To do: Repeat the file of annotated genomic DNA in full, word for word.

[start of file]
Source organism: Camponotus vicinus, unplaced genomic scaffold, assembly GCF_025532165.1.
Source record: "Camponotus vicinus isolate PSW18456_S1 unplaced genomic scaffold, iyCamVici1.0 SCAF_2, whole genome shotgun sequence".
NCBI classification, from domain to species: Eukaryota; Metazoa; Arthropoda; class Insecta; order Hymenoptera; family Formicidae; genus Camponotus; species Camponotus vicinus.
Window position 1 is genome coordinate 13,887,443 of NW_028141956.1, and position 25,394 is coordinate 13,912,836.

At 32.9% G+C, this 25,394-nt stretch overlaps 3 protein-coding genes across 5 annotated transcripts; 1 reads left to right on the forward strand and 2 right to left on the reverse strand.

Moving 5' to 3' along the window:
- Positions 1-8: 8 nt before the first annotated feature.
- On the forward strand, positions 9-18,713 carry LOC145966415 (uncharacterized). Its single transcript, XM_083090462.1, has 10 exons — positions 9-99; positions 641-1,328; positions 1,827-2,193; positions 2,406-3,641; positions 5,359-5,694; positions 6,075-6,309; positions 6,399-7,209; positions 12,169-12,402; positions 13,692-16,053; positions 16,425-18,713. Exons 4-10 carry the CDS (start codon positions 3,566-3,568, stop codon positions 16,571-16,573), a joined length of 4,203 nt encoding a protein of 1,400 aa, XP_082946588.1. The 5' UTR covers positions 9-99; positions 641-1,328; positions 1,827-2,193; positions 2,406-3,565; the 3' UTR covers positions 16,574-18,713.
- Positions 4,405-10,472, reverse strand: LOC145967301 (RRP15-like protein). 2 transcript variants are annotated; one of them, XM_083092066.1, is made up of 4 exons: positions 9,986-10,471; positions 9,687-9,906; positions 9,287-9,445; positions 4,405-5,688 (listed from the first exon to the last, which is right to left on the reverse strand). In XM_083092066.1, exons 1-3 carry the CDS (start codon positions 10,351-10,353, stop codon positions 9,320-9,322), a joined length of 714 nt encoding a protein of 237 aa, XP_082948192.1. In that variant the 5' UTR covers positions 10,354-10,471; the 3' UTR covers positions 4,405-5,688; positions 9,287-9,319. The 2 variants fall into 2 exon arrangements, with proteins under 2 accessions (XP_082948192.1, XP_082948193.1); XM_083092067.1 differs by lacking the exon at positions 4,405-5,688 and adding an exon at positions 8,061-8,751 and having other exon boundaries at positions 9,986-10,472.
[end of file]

Source organism: Camponotus vicinus, unplaced genomic scaffold, assembly GCF_025532165.1.
Source record: "Camponotus vicinus isolate PSW18456_S1 unplaced genomic scaffold, iyCamVici1.0 SCAF_2, whole genome shotgun sequence".
NCBI classification, from domain to species: Eukaryota; Metazoa; Arthropoda; class Insecta; order Hymenoptera; family Formicidae; genus Camponotus; species Camponotus vicinus.
Window position 1 is genome coordinate 13,887,443 of NW_028141956.1, and position 25,394 is coordinate 13,912,836.

At 32.9% G+C, this 25,394-nt stretch overlaps 3 protein-coding genes across 5 annotated transcripts; 1 reads left to right on the forward strand and 2 right to left on the reverse strand.

Moving 5' to 3' along the window:
- Positions 1-8: 8 nt before the first annotated feature.
- On the forward strand, positions 9-18,713 carry LOC145966415 (uncharacterized). Its single transcript, XM_083090462.1, has 10 exons — positions 9-99; positions 641-1,328; positions 1,827-2,193; positions 2,406-3,641; positions 5,359-5,694; positions 6,075-6,309; positions 6,399-7,209; positions 12,169-12,402; positions 13,692-16,053; positions 16,425-18,713. Exons 4-10 carry the CDS (start codon positions 3,566-3,568, stop codon positions 16,571-16,573), a joined length of 4,203 nt encoding a protein of 1,400 aa, XP_082946588.1. The 5' UTR covers positions 9-99; positions 641-1,328; positions 1,827-2,193; positions 2,406-3,565; the 3' UTR covers positions 16,574-18,713.
- Positions 4,405-10,472, reverse strand: LOC145967301 (RRP15-like protein). 2 transcript variants are annotated; one of them, XM_083092066.1, is made up of 4 exons: positions 9,986-10,471; positions 9,687-9,906; positions 9,287-9,445; positions 4,405-5,688 (listed from the first exon to the last, which is right to left on the reverse strand). In XM_083092066.1, exons 1-3 carry the CDS (start codon positions 10,351-10,353, stop codon positions 9,320-9,322), a joined length of 714 nt encoding a protein of 237 aa, XP_082948192.1. In that variant the 5' UTR covers positions 10,354-10,471; the 3' UTR covers positions 4,405-5,688; positions 9,287-9,319. The 2 variants fall into 2 exon arrangements, with proteins under 2 accessions (XP_082948192.1, XP_082948193.1); XM_083092067.1 differs by lacking the exon at positions 4,405-5,688 and adding an exon at positions 8,061-8,751 and having other exon boundaries at positions 9,986-10,472.